urban giraffes, physics exams and why individuality matters

In my early twenties, I first experienced Instagram as a broke college student. It was a mecca for iPhone 4 images of food and people’s travels. It was a pseudo-popularity contest of seemingly meaningless art. People loved it though, because it was unassuming and fun. Most images were low quality, and overlaid with the very first Instagram filters. It was at this time that I began to enjoy Instagram from purely a consumer perspective. This may have been the time period when my brain was first stirred towards the idea that art could be interesting and amusing. At that time, art taking up space in my imagination was a new concept. I had played sports all of my life and was athletically gifted. My family didn’t have a ton of money growing up, but I found myself in almost every free or low-cost sports league that I could get into. I played in 40-85 baseball games every summer, basketball in the winter and eventually football in between. I began weight and speed training in high school, and became like a limber gazelle. I eventually went to small college on a baseball scholarship and after several injuries I left. This created a large surplus in mental energy. At the age of twenty I was now playing zero sports for the first time in fifteen years. I decided I would focus more energy on lifting weights. A few months into that, I was with my uncle in California and through a freak accident ruptured a disc in my back, leaving shards of bone in my sciatic nerve in my leg. I began to have incredible pain and numbness in my back and leg, then had surgery three weeks later. After this accident and surgery, I began to have physical limitations and shied away from playing sports, even as a recreational activity. Again, I experienced an incredible surplus of mental energy. What was my meaning in life, what should I do?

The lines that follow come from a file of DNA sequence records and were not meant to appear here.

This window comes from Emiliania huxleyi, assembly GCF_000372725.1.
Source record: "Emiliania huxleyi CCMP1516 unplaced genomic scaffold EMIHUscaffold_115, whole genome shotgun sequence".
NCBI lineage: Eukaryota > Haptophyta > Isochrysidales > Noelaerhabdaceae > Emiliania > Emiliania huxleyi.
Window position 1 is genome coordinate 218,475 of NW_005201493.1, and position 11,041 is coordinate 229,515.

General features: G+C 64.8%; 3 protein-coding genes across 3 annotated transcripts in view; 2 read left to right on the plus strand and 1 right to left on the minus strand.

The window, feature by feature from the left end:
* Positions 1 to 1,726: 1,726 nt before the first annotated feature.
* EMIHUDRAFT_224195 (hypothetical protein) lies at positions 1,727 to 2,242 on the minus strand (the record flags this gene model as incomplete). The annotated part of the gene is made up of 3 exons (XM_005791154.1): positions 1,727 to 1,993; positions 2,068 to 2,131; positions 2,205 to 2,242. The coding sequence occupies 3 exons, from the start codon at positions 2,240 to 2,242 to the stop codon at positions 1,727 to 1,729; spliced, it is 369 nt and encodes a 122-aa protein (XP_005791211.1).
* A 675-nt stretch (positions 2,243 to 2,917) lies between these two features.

In the years that followed, I delivered pizza, worked supporting those with special needs, and became more intrigued by art. I found this Instagram account by a girl named Elise Swopes. She had a fascination with giraffes. She would photoshop giraffes into the most unusual places. Elevators, jungles, open loft windows and city streets all became a home for her carefully placed giraffes. As I observed Elise and her fascination I realized something. Others loved her art not necessarily because they cared about giraffes but because Elise cared about being herself. Deep down, I don’t believe Elise really cared in anyone else liked her giraffes, I truly believe they made her happy and that’s all that mattered to her. This began to marinate in my brain. It dawned on me one day that art does not need to explain itself, nor does it need to be proven by anything. Two plus two always needs to be four, oxygen will always be composed of the same elements, but art is complete without any explanation of how or why. This led me to a belief I still hold today: art is necessary for the human soul. Within art contains all the uncertainty required to intrigue a human being. As I said before, many realms of life are immune to uncertainty. If architects or city planners maybe knew how to do their jobs, buildings and roadways would maybe fall over at any moment. No one wants a heart surgeon who is maybe qualified to perform emergency surgery, yet the maybes with art make it meaningful. Maybe when I capture a portrait of a woman she is uneasy. Maybe she is uneasy because I am unskilled at taking her portrait. Maybe she is uneasy because her looming final exam in physics is crushing her high hopes of graduating college. Therein lies the imagination. The viewer gets to decide and interpret art as they see fit, and there are no wrong answers. I can’t tell you how many times I have been asked to create images for someone and their request for the images is that they be “nice portraits, in a field”. I like fields, but these high volume requests often make me curious as to why. Maybe people like having their portraits taken in a field because vitamin D from the sunshine on their face brightens their mood chemically. Maybe they like portraits in fields because no one ever took a physics exam in a field. Regardless, I love the meaning drawn from creating art that has no clear explanation. Why did I shoot portraits of Madison Bell laying on an inflatable flamingo in the road downtown? Probably because a flamingo in a road reminds the viewer of nothing. There is no mentally cataloged, pre-programmed response to “girl seems at peace lounging on inflatable flamingo in the road”. The viewer can only process and choose how they feel about that very uncommon sight. Maybe, just like Swopes and her giraffes, some saw that image and appreciated that I was merely enjoying life and doing whatever made me happy-enslaved by no rules and subject to no formulas. I do not believe there is a such thing as successful art, but authentic art certainly exists. Authenticity in art is doing not what you feel will please others, but what pleases you to do. This is why I often wear two or three pairs of Nike crew socks. I am being myself and trying to look like no one else, and it makes me happy to do so. A great step towards happiness in life is doing things that make you happy regardless of what others think. Free thought is worth its weight in gold. Societal norms are unusual and often nonsensical in nature anyway. I once heard a story that a woman would always cut the end off of her full size pork roast and throw it in the trash before the roast went into the oven. Finally she was asked why and she responded that her mother always had done so when she was a child. When her mother was asked why she did it, she responded, “the roast pan I owned was not long enough to fit the whole roast, so I had to waste some of the pork in order to cook the rest of it.” How much of life do we spend throwing out some of our roast because someone we loved or respected did so in the past? What if we are equipped with mindsets or unique understanding of how to overcome problems other before did not? Are we too afraid of being different to become incredible? Swopes giraffes got her over 281,000 followers on Instagram, her account became verified and she now has large corporate sponsors such as Champs Sports, Foot Locker and Apple to name a few. I write this to say, find your genius and grab hold of it. I’ve never once photoshopped a giraffe into anything myself, but feel incredibly blessed to have ran across individuals who were fearless enough to be themselves.